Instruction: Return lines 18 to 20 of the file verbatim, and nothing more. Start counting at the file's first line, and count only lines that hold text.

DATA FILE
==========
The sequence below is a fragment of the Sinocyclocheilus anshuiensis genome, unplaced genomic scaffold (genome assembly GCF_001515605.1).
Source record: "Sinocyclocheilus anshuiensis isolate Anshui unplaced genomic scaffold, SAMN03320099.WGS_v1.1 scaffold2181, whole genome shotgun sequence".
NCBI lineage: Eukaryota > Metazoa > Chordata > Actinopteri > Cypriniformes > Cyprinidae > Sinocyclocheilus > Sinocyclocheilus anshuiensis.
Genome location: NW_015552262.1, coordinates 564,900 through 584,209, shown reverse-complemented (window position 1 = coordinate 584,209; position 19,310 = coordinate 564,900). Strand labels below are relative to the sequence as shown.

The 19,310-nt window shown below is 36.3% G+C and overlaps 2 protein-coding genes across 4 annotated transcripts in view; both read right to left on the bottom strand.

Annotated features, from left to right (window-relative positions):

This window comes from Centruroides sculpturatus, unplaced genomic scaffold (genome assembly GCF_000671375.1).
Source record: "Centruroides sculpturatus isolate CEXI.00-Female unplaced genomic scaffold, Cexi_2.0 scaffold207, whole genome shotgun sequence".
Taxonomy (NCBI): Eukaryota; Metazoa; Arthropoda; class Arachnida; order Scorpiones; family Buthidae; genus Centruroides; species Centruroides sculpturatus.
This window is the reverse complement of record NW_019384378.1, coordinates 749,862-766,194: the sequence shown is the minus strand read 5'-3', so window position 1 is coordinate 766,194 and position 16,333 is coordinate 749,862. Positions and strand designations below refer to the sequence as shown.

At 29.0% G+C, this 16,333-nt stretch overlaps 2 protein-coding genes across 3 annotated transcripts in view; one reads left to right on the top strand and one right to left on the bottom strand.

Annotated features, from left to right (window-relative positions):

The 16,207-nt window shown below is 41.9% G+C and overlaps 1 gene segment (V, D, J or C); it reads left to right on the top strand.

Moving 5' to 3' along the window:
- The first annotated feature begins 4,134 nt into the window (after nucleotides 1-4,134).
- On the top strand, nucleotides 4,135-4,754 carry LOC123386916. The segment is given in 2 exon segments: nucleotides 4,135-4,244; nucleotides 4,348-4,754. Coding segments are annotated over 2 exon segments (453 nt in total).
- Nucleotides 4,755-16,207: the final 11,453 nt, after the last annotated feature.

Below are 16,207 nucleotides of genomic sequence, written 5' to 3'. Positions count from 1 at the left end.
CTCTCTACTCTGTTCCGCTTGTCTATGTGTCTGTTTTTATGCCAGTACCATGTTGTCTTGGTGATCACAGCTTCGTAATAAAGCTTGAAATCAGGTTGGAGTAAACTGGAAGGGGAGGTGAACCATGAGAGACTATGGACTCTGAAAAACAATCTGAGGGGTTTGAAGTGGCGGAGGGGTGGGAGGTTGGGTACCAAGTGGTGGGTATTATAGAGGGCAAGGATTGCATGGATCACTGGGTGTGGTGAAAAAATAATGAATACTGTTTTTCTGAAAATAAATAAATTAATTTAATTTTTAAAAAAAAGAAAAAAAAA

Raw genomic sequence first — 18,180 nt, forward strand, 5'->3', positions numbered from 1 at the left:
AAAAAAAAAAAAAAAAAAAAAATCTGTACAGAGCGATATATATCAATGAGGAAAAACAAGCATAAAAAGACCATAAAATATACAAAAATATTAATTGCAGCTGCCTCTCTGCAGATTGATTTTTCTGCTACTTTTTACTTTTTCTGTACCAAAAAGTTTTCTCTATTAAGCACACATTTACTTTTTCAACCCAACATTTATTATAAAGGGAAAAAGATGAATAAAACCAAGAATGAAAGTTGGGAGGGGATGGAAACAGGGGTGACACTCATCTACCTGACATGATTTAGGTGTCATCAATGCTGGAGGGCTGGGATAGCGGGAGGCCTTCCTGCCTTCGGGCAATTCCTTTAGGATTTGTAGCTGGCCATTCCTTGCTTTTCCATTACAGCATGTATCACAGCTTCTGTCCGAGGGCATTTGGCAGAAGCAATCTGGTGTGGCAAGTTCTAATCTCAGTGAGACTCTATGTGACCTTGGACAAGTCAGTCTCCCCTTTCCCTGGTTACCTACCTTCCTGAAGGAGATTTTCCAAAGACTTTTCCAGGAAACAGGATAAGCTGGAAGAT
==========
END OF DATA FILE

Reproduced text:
Below are 16,207 nucleotides of genomic sequence, written 5' to 3'. Positions count from 1 at the left end.
CTCTCTACTCTGTTCCGCTTGTCTATGTGTCTGTTTTTATGCCAGTACCATGTTGTCTTGGTGATCACAGCTTCGTAATAAAGCTTGAAATCAGGTTGGAGTAAACTGGAAGGGGAGGTGAACCATGAGAGACTATGGACTCTGAAAAACAATCTGAGGGGTTTGAAGTGGCGGAGGGGTGGGAGGTTGGGTACCAAGTGGTGGGTATTATAGAGGGCAAGGATTGCATGGATCACTGGGTGTGGTGAAAAAATAATGAATACTGTTTTTCTGAAAATAAATAAATTAATTTAATTTTTAAAAAAAAGAAAAAAAAA

Raw genomic sequence first — 18,180 nt, forward strand, 5'->3', positions numbered from 1 at the left: